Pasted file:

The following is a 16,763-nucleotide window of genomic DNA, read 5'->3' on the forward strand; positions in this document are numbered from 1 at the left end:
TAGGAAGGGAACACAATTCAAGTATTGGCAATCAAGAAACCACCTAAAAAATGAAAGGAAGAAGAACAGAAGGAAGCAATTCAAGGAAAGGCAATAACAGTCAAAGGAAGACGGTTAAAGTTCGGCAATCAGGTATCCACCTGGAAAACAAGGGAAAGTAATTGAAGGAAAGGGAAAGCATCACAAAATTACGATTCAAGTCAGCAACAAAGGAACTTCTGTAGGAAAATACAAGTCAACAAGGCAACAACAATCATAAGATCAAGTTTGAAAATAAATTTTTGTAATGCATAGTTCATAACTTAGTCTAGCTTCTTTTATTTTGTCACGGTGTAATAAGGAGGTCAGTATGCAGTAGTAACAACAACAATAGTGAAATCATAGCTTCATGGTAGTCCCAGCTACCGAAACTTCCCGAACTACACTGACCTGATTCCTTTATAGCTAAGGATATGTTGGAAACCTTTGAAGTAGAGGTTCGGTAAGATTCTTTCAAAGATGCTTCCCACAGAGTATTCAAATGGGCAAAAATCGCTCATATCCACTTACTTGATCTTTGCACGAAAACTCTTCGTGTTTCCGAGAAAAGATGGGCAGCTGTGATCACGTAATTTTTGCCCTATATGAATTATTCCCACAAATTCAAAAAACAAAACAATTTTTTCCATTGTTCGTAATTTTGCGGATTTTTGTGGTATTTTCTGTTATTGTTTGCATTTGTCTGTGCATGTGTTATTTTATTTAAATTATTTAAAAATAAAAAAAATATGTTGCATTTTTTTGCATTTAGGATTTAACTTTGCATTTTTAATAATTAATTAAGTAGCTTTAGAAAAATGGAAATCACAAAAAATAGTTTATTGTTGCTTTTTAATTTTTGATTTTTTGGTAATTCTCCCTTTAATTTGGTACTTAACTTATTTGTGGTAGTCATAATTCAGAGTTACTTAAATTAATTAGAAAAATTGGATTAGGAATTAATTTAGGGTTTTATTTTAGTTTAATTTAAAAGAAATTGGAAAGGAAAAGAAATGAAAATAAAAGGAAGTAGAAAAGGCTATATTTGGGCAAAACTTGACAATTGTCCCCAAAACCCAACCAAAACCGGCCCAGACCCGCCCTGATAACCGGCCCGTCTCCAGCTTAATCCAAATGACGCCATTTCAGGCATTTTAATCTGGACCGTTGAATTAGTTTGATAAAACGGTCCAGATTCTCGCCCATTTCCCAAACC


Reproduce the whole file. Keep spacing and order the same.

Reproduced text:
The following is a 16,763-nucleotide window of genomic DNA, read 5'->3' on the forward strand; positions in this document are numbered from 1 at the left end:
TAGGAAGGGAACACAATTCAAGTATTGGCAATCAAGAAACCACCTAAAAAATGAAAGGAAGAAGAACAGAAGGAAGCAATTCAAGGAAAGGCAATAACAGTCAAAGGAAGACGGTTAAAGTTCGGCAATCAGGTATCCACCTGGAAAACAAGGGAAAGTAATTGAAGGAAAGGGAAAGCATCACAAAATTACGATTCAAGTCAGCAACAAAGGAACTTCTGTAGGAAAATACAAGTCAACAAGGCAACAACAATCATAAGATCAAGTTTGAAAATAAATTTTTGTAATGCATAGTTCATAACTTAGTCTAGCTTCTTTTATTTTGTCACGGTGTAATAAGGAGGTCAGTATGCAGTAGTAACAACAACAATAGTGAAATCATAGCTTCATGGTAGTCCCAGCTACCGAAACTTCCCGAACTACACTGACCTGATTCCTTTATAGCTAAGGATATGTTGGAAACCTTTGAAGTAGAGGTTCGGTAAGATTCTTTCAAAGATGCTTCCCACAGAGTATTCAAATGGGCAAAAATCGCTCATATCCACTTACTTGATCTTTGCACGAAAACTCTTCGTGTTTCCGAGAAAAGATGGGCAGCTGTGATCACGTAATTTTTGCCCTATATGAATTATTCCCACAAATTCAAAAAACAAAACAATTTTTTCCATTGTTCGTAATTTTGCGGATTTTTGTGGTATTTTCTGTTATTGTTTGCATTTGTCTGTGCATGTGTTATTTTATTTAAATTATTTAAAAATAAAAAAAATATGTTGCATTTTTTTGCATTTAGGATTTAACTTTGCATTTTTAATAATTAATTAAGTAGCTTTAGAAAAATGGAAATCACAAAAAATAGTTTATTGTTGCTTTTTAATTTTTGATTTTTTGGTAATTCTCCCTTTAATTTGGTACTTAACTTATTTGTGGTAGTCATAATTCAGAGTTACTTAAATTAATTAGAAAAATTGGATTAGGAATTAATTTAGGGTTTTATTTTAGTTTAATTTAAAAGAAATTGGAAAGGAAAAGAAATGAAAATAAAAGGAAGTAGAAAAGGCTATATTTGGGCAAAACTTGACAATTGTCCCCAAAACCCAACCAAAACCGGCCCAGACCCGCCCTGATAACCGGCCCGTCTCCAGCTTAATCCAAATGACGCCATTTCAGGCATTTTAATCTGGACCGTTGAATTAGTTTGATAAAACGGTCCAGATTCTCGCCCATTTCCCAAACC